MILIBAND: Your question of how we got here, of course, has many complicated routes. But what seems to me evident is that for three years there's been absolutely no clarity about what a post-Assad Syria could look like. In the absence of that kind of consensus, both within the country and beyond, has plagued the efforts to frame an international coalition that could support any kind of peaceful transition in that country.
I can report to you and to your viewers from the work that we're doing in the country that far from the situation improving with the passage of the United Nations Security Council resolution on the humanitarian situation two months ago, the situation's actually getting worse. There's a million more people, now 3.5 million in total, in besieged areas, which means that they're effectively cut off from aid, including in great cities like Aleppo.
And the scale of the breaches of international humanitarian law is now legion and massive. And so it is a challenging moment for us as an aid organization to say don't forget South Sudan, but for goodness sake, make some progress on Syria, too. And you're right to point to the difficulty of that. But in respect to the fundamental problem, I think that they go at heart to what kind of security and constitutional and political system Syria is to have in a way that guarantees rights to minorities in that country.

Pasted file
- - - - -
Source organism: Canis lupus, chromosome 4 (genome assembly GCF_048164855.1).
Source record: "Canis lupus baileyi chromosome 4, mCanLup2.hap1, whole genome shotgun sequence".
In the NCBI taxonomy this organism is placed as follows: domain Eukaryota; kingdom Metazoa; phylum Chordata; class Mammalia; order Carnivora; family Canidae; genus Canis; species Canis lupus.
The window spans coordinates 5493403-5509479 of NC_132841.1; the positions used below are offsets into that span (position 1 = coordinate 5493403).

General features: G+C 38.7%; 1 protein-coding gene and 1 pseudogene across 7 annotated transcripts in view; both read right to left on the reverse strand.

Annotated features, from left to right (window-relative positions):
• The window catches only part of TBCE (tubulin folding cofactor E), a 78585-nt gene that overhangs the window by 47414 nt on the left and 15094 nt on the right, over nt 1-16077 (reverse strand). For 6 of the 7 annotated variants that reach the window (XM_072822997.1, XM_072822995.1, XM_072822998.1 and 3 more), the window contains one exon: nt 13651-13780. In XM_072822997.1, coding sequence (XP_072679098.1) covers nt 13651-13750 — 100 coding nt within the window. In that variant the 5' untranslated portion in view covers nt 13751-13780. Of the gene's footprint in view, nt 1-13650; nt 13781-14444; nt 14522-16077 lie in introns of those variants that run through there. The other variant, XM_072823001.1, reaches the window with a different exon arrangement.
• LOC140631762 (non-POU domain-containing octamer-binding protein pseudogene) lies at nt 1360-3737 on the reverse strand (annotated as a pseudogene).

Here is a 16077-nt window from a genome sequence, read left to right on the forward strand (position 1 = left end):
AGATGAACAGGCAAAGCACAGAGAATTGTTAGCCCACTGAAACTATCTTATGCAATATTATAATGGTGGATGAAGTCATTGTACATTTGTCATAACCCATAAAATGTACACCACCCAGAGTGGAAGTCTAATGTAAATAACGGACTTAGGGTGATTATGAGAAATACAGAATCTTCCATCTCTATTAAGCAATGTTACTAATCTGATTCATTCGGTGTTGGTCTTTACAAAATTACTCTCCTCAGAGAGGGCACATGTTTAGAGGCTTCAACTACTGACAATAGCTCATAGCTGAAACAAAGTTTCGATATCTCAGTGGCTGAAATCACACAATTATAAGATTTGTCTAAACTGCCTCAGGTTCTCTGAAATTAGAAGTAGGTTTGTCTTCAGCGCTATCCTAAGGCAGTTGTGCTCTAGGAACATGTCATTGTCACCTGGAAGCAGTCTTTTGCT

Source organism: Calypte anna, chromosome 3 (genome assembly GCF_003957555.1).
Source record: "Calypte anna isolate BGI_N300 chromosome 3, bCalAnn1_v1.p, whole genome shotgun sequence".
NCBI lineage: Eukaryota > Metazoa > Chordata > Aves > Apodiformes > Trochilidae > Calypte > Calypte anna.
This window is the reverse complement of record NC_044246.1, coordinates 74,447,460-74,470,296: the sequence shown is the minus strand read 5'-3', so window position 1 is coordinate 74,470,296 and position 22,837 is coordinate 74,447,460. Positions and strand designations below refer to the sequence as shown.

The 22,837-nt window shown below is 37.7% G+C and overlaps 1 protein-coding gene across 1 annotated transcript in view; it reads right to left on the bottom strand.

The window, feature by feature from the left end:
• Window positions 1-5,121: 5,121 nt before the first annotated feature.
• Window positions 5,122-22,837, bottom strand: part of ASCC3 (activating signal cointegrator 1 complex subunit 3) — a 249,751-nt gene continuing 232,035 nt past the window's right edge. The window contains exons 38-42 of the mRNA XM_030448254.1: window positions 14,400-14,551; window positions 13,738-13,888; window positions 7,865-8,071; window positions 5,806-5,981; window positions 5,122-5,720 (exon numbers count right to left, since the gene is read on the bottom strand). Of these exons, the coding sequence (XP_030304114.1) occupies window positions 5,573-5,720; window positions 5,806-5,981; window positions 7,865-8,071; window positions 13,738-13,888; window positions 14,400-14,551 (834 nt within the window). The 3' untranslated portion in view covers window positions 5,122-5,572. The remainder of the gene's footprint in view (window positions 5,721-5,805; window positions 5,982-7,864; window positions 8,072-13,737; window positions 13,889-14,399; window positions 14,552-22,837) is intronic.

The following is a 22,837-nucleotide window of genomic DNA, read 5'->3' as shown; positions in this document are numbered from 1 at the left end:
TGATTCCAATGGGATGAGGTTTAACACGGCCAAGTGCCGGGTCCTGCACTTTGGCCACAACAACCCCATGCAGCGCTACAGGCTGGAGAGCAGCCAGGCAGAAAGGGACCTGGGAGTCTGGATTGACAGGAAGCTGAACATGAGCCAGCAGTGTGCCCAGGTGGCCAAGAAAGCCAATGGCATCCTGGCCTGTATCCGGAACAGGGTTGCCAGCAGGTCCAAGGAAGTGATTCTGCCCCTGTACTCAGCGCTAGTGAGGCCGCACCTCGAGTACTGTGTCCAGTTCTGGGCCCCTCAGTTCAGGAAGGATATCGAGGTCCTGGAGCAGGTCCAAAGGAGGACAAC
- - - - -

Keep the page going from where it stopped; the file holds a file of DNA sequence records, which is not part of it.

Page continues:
NEWTON: OK, Mr. Miliband, all these issues I'm sure that continue to keep you up at night, we appreciate your time here.
MILIBAND: Thank you very much.
NEWTON: Now after a break, we'll turn from South Sudan, the world's newest nation, with all its attendant problems to India, the world's largest democracy on the brink of an historic election and perhaps the end of a legendary political brand.
Ever since a slight man in a white loincloth wove his way into the fabric of India by leading it to independence from Britain, the name Gandhi has been political magic -- until now, perhaps. Today, a new face of reform and economic development could win the biggest election in history. What it might mean for India and the rest of the world when we come back.
NEWTON: Welcome back to the program. I'm Paula Newton, sitting in for Christiane Amanpour.
The man who may be India's next prime minister, Narinder Modi, is insisting he wants to be a leader for all Indians, not just the Hindu majority. The latest reassurances come on the concern over his ties to Hindu nationalists and anti-Muslim comments made by some in the group over the past few days.